Monday, September 10, 2012
Bringing down our heroes.
I am still reeling from watching the news about Lance Armstrong being docked his Tour de France titles for drug abuse. Have you ever seen a Tour De France race? It is wincingly painful experience even while watching on TV. To win that kind of grueling race and to do it after coming back after a life threatening illness meant that anyone who did that was a superhuman, a hero. Or at least I thought so. Alas Lance has opted not to defend the charges against him. Was he simply fed up of the constant carping? Or did he really have feet of clay? I don’t know, but I really felt sad at hearing the news. And I remembered the last days of all those other sporting heroes I remember from my childhood days. Diego Maradona. What a footballer. For those who have only seen highlights of his greatest moments, the pleasure of watching him over a full 90 minute match can never be explained. The man was sheer magic on the field.
The other great sporting hero I will always remember with pleasure for the sheer magic moments he produced was Andre Agassi. Never the most talented of players, he never had Sampras’s mastery for instance, but boy could he run and retrieve. You could never assume that it was a winner down the line when Agassi was playing, he could chase down anything, from any angle and return it back. Watching him chase down ball after ball which the other player, Goran Ivanisevic for instance, assumed would be an ace and simply relaxed while Agassi managed to get it back, jaw-droppingly at the very last minute – a moment of pure sporting joy. The kind of sporting memory which stands out even after years and years.
But Agassi was also attacked by critics all through his playing days. They didn’t just attack his playing skills (or lack of it) they attacked his personal life- which is way over the line. There was so much criticism that at one instance he dropped out of tennis altogether before he met the wonderful Ms.Graf who brought him back from the brink- a fairytale romance if ever there was one. I used to idolize Agassi, a bit, because as a kid I used to prefer (the bad boy in me) the devil may care attitude of wild boy Andre compared to the goody-good Mr. Pete Sampras, who was faultless both professionally and personally. And that brings me to the point of this post.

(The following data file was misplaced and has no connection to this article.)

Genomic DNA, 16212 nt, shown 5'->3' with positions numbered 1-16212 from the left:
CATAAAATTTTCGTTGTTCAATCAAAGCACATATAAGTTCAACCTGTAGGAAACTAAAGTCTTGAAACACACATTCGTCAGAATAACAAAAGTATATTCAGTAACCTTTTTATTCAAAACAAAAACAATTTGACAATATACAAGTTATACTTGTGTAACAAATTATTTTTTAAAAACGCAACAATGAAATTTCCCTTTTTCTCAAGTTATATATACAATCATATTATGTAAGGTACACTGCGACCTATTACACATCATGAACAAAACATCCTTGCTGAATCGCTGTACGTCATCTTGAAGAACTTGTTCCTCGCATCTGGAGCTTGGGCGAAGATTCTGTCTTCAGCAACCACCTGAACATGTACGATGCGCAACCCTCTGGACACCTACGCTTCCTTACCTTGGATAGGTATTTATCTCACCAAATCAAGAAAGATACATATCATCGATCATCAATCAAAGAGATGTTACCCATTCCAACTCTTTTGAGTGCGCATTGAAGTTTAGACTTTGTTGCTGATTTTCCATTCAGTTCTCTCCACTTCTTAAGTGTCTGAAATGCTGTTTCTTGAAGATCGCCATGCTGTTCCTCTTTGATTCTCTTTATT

What pleasure we mortal men feel in hacking down heroes? Do we do it out of envy? Or do we do it because it is the way of the world, the universe working through us, the gods punishing mere mortals for their hubris, in assuming even for an instant a role larger than that which humanity was destined for? Prometheus was chained, Atlas bowed and Sachin Tendulkar is asked after every match why he has not retired yet. Not that I am referring to Sachin as a Demi-god but you have to admit that the man has strode like a colossus over the cricket field for the past two decades. And if he feels that he still has one last song to sing, we should wait for his swansong rather than demand he cease singing.
I personally would prefer that Sachin stay on, to show the young ones how to do it, till they get the hang of it at least, despite whatever dope the bilious Australian Critics pass off as expert opinion to a nation of fawning fools who give more credence to a Dean Jones than a Sunil Gavaskar. The man has earned a little indulgence, hasn’t he? For over the years, he has stepped up to the crease, again and again and again and delivered when all others failed around him. People who point out his stats and its deficiencies can never understand the fact that you cannot bat for your averages when the innings might collapse with every other over. To absorb that kind of pressure and to still bat as freely as he did, shows Sachin’s class.
More often than not, the fall of Sachin’s wicket was also the end of the innings, for the others – the Azhars and the Jadejas would often run a race to the comforts of the pavilion. It was only after that steely hearted warrior Sourav Ganguly came into the team, when the match fixers had destroyed the image completely, that Sachin found someone he could rely on to fight till the end. These two batsmen were the two most large hearted cricketers I have ever seen, fighting to the last end, while the others would still fold at the first sign of a throat ball climbing up on them. Sourav made the mistake of listening to his critics at the end of his career and allowed them to dictate his retirement but I hope Sachin Tendulkar will not. And he will go out there and make tons of runs and show them that the little genius may not be little anymore, but still stays a genius.
Here’s to you Sachin, may you bat long and freely and make those runs in the manner you know best.